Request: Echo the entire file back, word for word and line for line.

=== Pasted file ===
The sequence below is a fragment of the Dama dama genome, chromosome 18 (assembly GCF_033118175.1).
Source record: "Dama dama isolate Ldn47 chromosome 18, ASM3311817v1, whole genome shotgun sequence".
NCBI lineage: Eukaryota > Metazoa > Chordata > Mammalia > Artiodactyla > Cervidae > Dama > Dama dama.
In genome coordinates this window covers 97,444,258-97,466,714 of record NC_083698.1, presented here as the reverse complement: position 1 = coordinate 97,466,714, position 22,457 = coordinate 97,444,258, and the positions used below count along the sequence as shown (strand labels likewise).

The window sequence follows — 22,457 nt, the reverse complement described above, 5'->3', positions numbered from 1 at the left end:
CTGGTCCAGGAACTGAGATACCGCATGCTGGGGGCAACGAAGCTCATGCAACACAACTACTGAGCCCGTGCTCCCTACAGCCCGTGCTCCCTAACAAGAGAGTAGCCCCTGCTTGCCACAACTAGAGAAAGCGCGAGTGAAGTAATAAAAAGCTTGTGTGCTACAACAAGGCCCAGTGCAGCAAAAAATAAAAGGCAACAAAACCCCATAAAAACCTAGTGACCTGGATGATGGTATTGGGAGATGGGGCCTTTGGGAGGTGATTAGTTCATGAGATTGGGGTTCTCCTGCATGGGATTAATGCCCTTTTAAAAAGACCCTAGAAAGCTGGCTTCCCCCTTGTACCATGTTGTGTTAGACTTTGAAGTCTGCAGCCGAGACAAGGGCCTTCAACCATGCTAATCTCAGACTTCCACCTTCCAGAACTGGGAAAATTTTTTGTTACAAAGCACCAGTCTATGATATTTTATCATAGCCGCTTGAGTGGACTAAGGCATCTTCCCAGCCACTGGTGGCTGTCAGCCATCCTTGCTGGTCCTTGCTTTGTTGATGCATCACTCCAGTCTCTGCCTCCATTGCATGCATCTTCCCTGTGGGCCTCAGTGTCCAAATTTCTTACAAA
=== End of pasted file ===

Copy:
The sequence below is a fragment of the Dama dama genome, chromosome 18 (assembly GCF_033118175.1).
Source record: "Dama dama isolate Ldn47 chromosome 18, ASM3311817v1, whole genome shotgun sequence".
NCBI lineage: Eukaryota > Metazoa > Chordata > Mammalia > Artiodactyla > Cervidae > Dama > Dama dama.
In genome coordinates this window covers 97,444,258-97,466,714 of record NC_083698.1, presented here as the reverse complement: position 1 = coordinate 97,466,714, position 22,457 = coordinate 97,444,258, and the positions used below count along the sequence as shown (strand labels likewise).

The window sequence follows — 22,457 nt, the reverse complement described above, 5'->3', positions numbered from 1 at the left end:
CTGGTCCAGGAACTGAGATACCGCATGCTGGGGGCAACGAAGCTCATGCAACACAACTACTGAGCCCGTGCTCCCTACAGCCCGTGCTCCCTAACAAGAGAGTAGCCCCTGCTTGCCACAACTAGAGAAAGCGCGAGTGAAGTAATAAAAAGCTTGTGTGCTACAACAAGGCCCAGTGCAGCAAAAAATAAAAGGCAACAAAACCCCATAAAAACCTAGTGACCTGGATGATGGTATTGGGAGATGGGGCCTTTGGGAGGTGATTAGTTCATGAGATTGGGGTTCTCCTGCATGGGATTAATGCCCTTTTAAAAAGACCCTAGAAAGCTGGCTTCCCCCTTGTACCATGTTGTGTTAGACTTTGAAGTCTGCAGCCGAGACAAGGGCCTTCAACCATGCTAATCTCAGACTTCCACCTTCCAGAACTGGGAAAATTTTTTGTTACAAAGCACCAGTCTATGATATTTTATCATAGCCGCTTGAGTGGACTAAGGCATCTTCCCAGCCACTGGTGGCTGTCAGCCATCCTTGCTGGTCCTTGCTTTGTTGATGCATCACTCCAGTCTCTGCCTCCATTGCATGCATCTTCCCTGTGGGCCTCAGTGTCCAAATTTCTTACAAA